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New iron-carbon electric vehicle batteries could store higher energy density news
13 May 2011

One of the biggest challenges for researchers continues to be the development of high-performance energy storage, which is the prerequisite for the economic efficiency of future electro-mobility and for the integration of renewable energies in the energy system.

 
Research into new storage materials: Carbon nanotubes facilitate electric conduction. (Photo: INT)

At the Institute of Nanotechnology of Karlsruhe Institute of Technology (KIT), a novel approach to battery architecture and use of materials has now been developed, which promises enormous improvements with respect to the amount of energy stored and the costs. This new approach might considerably increase the cruising range of electric cars in the long term.

The amount of energy stored in a battery is lower by a factor of 50 than the energy in a fuel tank of the same size. ''Use of conventional lithium-ion battery materials is expected to allow slight improvements only,'' says Dr Maximilian Fichtner, head of the energy storage group of the KIT Institute of Nanotechnology. To considerably enhance the performance, it was therefore necessary to develop new approaches to both the development of materials and battery architecture.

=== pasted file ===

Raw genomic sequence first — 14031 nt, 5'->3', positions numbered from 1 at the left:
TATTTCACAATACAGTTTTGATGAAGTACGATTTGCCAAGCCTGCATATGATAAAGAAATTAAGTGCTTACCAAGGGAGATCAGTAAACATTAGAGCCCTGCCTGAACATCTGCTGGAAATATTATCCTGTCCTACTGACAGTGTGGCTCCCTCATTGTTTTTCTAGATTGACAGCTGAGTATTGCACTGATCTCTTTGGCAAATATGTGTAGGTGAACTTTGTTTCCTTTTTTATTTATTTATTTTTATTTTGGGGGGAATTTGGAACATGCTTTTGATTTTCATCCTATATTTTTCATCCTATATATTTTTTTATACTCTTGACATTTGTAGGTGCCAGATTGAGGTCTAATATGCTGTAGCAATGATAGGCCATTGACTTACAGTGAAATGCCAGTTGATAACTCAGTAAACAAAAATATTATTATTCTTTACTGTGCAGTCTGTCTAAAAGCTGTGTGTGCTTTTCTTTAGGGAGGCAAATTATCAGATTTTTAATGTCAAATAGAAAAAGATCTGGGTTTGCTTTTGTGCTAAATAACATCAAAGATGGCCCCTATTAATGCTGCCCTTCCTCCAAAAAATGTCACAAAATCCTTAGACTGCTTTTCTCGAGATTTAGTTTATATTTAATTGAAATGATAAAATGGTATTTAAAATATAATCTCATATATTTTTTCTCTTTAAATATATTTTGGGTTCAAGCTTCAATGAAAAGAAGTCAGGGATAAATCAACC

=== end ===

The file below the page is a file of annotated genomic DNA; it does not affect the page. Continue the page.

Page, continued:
Fichtner and his team focussed on iron-carbon material, which can store more energy in smaller space. The problem: the material does not have cyclic stability and its storage capacity decreases rapidly when the battery is charged and discharged repeatedly.

The KIT Institute of Nanotechnology then developed a new approach for the synthesis of iron-carbon storage materials (and have applied for a patent). In this technique,
carbon wires containing novel nano-structures are formed by heating a mixture of metal organic materials and a lithium salt.

The specific capacity (its capability of storing energy) of the new cathode material is about twice that of current batteries. ''This is the first example worldwide of a stable conversion material, by means of which far more electrons and lithium can be ''packed'' on small space than by conventional methods,'' underlines Fichtner.

''Production is simple and inexpensive and the high capacity of the iron-carbon electrode is maintained for a long time. This is an enormous progress compared to materials used so far. If we succeed in fully exhausting the potential of this new material, we can improve the storage density of lithium-ion batteries by the factor of 5,'' says Fichtner.





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New iron-carbon electric vehicle batteries could store higher energy density